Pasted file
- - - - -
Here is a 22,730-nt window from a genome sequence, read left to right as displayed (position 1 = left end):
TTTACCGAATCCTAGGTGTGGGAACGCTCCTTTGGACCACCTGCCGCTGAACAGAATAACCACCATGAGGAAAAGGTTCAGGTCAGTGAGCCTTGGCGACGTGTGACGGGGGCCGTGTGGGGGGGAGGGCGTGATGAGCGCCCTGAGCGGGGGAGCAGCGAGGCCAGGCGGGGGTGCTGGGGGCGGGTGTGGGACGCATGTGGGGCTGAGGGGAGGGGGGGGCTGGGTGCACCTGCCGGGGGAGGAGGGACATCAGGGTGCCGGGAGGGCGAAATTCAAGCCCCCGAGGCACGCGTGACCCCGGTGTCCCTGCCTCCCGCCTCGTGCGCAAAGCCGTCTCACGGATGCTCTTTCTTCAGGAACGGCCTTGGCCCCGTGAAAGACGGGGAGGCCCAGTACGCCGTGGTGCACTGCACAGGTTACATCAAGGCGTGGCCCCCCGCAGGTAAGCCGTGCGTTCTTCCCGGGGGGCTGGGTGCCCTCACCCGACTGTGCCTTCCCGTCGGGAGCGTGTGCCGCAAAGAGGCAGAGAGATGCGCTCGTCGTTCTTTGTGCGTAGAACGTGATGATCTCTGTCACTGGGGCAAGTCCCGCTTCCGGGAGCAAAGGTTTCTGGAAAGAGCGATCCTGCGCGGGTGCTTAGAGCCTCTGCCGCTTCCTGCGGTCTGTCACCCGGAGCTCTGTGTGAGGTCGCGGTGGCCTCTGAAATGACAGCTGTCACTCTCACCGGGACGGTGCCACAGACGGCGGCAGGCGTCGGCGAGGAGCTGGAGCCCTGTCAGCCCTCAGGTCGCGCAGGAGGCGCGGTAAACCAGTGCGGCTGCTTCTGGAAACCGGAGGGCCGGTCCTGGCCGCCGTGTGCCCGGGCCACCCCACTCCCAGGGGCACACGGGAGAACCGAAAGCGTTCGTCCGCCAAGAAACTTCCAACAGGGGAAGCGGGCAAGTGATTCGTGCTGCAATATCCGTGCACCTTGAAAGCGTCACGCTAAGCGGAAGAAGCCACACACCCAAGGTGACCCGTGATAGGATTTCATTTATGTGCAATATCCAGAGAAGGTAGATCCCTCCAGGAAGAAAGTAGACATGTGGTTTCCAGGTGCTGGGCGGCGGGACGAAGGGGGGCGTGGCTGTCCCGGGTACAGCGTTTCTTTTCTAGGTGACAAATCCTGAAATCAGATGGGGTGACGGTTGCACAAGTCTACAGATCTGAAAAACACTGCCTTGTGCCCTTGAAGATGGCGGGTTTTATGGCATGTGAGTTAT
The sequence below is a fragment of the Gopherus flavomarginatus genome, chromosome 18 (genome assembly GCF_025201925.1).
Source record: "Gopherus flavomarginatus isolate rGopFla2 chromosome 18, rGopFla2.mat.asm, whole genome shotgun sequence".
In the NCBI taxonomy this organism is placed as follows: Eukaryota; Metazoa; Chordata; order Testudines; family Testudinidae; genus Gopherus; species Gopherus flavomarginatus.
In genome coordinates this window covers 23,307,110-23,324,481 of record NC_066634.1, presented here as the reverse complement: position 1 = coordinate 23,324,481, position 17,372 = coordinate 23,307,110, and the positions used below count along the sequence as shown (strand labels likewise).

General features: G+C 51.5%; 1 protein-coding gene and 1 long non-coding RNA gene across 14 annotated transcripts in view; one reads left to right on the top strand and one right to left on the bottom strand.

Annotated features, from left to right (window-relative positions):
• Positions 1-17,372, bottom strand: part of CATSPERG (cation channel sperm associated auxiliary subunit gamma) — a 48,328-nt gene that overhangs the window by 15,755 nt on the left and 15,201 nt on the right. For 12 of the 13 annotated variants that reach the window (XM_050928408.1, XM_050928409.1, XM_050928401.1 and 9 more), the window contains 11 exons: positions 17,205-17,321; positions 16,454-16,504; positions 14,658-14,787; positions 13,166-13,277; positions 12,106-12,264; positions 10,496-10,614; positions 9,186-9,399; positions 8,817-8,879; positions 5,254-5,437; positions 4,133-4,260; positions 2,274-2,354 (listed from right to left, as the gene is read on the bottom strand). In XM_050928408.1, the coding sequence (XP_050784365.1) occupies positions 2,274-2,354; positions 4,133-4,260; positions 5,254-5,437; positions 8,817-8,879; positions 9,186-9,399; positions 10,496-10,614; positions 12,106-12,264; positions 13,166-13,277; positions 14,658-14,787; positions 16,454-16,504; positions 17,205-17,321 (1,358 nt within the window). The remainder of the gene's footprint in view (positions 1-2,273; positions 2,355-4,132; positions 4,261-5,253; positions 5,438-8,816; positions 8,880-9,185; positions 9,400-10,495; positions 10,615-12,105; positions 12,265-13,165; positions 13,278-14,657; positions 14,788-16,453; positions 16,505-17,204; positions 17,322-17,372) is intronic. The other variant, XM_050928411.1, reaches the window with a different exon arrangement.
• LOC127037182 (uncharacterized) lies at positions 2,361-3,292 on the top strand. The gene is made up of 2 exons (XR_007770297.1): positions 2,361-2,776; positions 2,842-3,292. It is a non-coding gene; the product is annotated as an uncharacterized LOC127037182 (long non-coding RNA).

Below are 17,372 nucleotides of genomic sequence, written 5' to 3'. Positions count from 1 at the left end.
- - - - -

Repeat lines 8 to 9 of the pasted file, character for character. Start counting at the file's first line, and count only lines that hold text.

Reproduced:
Annotated features, from left to right (window-relative positions):
• Positions 1-17,372, bottom strand: part of CATSPERG (cation channel sperm associated auxiliary subunit gamma) — a 48,328-nt gene that overhangs the window by 15,755 nt on the left and 15,201 nt on the right. For 12 of the 13 annotated variants that reach the window (XM_050928408.1, XM_050928409.1, XM_050928401.1 and 9 more), the window contains 11 exons: positions 17,205-17,321; positions 16,454-16,504; positions 14,658-14,787; positions 13,166-13,277; positions 12,106-12,264; positions 10,496-10,614; positions 9,186-9,399; positions 8,817-8,879; positions 5,254-5,437; positions 4,133-4,260; positions 2,274-2,354 (listed from right to left, as the gene is read on the bottom strand). In XM_050928408.1, the coding sequence (XP_050784365.1) occupies positions 2,274-2,354; positions 4,133-4,260; positions 5,254-5,437; positions 8,817-8,879; positions 9,186-9,399; positions 10,496-10,614; positions 12,106-12,264; positions 13,166-13,277; positions 14,658-14,787; positions 16,454-16,504; positions 17,205-17,321 (1,358 nt within the window). The remainder of the gene's footprint in view (positions 1-2,273; positions 2,355-4,132; positions 4,261-5,253; positions 5,438-8,816; positions 8,880-9,185; positions 9,400-10,495; positions 10,615-12,105; positions 12,265-13,165; positions 13,278-14,657; positions 14,788-16,453; positions 16,505-17,204; positions 17,322-17,372) is intronic. The other variant, XM_050928411.1, reaches the window with a different exon arrangement.